The IT function at a biotech startup goes through a clear and well known series of developmental stages.
In the beginning, there is the Office Manager. That person hires a managed service help desk provider to show up a couple of days a week. They set up productivity software (Office365 or G-Suite), deploy a file sharing solution (Box, Dropbox, Egnyte, Google drive, OneDrive, or similar), and purchase the first wave of laptops, monitors, and printers.
As the company grows past a couple dozen people, leaders in human resources often step in to standardize processes like onboarding and provisioning employees with hardware and software. At the same time, informatics staff are quietly setting up one or more public cloud environments to get their jobs done. These environments, to put it gently, are only lightly integrated with the rest of the enterprise.
At around 80 full time employees, the IT organization tends to be formally handed off to finance. This is when we see auditors asking questions about policy, compliance, and accountability. This is also the time when the cloud environment has its first terrifying financial or operational hiccup. Multi-year licenses and contracts are starting to auto-renew, to a certain amount of surprise and consternation amongst folks who weren’t there at the beginning.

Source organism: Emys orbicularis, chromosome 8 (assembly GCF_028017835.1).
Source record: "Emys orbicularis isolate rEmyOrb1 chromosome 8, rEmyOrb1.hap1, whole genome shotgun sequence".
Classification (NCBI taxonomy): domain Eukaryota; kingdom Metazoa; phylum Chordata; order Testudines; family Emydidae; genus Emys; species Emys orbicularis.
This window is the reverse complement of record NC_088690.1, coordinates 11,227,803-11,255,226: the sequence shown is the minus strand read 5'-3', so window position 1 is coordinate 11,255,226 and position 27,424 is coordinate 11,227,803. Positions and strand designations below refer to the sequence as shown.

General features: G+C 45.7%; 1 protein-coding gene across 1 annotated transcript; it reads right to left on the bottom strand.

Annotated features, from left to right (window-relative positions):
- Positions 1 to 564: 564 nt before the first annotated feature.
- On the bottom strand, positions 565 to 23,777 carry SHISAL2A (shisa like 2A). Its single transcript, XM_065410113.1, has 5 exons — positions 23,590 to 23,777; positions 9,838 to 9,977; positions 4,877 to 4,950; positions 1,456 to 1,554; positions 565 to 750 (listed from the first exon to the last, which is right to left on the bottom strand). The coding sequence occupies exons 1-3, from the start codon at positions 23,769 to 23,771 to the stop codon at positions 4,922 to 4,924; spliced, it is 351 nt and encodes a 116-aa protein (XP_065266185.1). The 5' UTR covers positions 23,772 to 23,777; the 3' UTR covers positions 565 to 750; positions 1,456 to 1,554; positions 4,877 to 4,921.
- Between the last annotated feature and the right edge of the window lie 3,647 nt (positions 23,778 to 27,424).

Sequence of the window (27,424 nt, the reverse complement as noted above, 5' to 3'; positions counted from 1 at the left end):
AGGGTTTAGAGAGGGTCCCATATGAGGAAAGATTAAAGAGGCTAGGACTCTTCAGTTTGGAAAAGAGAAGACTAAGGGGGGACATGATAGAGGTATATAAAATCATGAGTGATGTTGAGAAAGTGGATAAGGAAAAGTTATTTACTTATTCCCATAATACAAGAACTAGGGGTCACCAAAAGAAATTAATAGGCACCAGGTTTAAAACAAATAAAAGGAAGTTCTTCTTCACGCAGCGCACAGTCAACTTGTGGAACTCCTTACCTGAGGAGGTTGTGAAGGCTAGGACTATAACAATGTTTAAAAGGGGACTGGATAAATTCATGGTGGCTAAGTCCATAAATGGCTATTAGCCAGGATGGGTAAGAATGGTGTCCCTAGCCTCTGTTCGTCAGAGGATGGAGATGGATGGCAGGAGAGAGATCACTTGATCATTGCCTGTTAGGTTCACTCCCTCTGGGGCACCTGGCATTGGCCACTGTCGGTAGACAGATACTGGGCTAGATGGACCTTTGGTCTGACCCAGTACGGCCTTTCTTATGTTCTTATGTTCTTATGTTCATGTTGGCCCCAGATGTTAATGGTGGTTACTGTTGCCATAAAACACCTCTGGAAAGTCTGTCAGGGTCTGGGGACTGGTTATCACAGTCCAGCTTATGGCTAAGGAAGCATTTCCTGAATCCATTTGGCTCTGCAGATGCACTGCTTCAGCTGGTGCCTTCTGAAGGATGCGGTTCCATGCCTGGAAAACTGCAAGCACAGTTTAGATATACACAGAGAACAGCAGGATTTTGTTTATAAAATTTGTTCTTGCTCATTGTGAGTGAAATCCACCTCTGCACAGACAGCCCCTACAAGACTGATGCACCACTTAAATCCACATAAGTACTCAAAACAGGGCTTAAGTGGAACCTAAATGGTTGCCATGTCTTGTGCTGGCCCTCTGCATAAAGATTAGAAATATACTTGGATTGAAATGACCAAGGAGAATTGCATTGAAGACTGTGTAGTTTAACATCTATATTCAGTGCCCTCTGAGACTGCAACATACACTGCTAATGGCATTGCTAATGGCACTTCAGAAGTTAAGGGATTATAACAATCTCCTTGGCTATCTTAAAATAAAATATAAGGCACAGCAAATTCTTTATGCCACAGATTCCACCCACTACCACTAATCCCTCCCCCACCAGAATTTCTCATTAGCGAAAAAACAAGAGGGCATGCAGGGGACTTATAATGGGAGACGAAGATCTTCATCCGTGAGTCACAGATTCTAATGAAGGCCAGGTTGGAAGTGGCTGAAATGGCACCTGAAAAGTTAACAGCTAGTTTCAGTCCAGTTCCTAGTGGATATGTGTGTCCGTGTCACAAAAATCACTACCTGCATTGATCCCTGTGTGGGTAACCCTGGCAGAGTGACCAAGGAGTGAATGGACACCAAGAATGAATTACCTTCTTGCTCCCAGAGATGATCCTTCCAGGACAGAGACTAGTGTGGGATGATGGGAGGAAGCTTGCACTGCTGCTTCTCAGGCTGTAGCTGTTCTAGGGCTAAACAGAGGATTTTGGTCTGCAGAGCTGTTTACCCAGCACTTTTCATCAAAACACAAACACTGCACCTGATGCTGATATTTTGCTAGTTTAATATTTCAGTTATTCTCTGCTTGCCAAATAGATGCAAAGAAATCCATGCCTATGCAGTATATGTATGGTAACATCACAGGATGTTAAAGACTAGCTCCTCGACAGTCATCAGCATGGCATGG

Around this time, people usually start talking about hiring a full time head of IT, who will have their hands full by the time they are recruited and onboarded.
Wouldn’t it be great to walk this road with a guide?
I’ve been designing and building organizations for IT in science since the early 2000’s. I was the first employee at BioTeam, where I led one of the best known consulting teams in the industry. I designed the IT architecture of the New York Genome Center, and led both research computing and information technology at the Broad Institute.
I serve as an experienced, impartial partner to organizations who are not yet ready for a full time IT manger, and who may never hire a chief information officer. These engagements include some or all of:
- Developing a roadmap and a strategy for IT
- Financial modeling and budgeting for IT spend
- Aligning systems between enterprise and scientific computing
- Establishing guard rails and safety belts for cloud services
- Establishing a tempo of leadership / governance conversations
- Developing a policy / training framework for employees
- Partnering with information security advisors to implement practical, effective, cost-appropriate measures
- Ironing out any kinks with contract service providers
- Developing a basic practice of data governance and classification
- Authoring RFPs and job descriptions
- Support planning office build-outs and renovations from an IT perspective
- Leveraging an extensive network for technology providers and partners
The ideal time for a company to start this work is early – preferably when IT begins to grow and to transition away from the office manager. This sort of engagement usually starts with three to four months of focused work in which we develop practices, roadmaps, and patterns of conversation. After that, clients either become independent, or else they shift to a retainer model, with monthly or quarterly checkpoint meetings for steering and tuning.
If any of that sounds useful and helpful, please shoot me a note.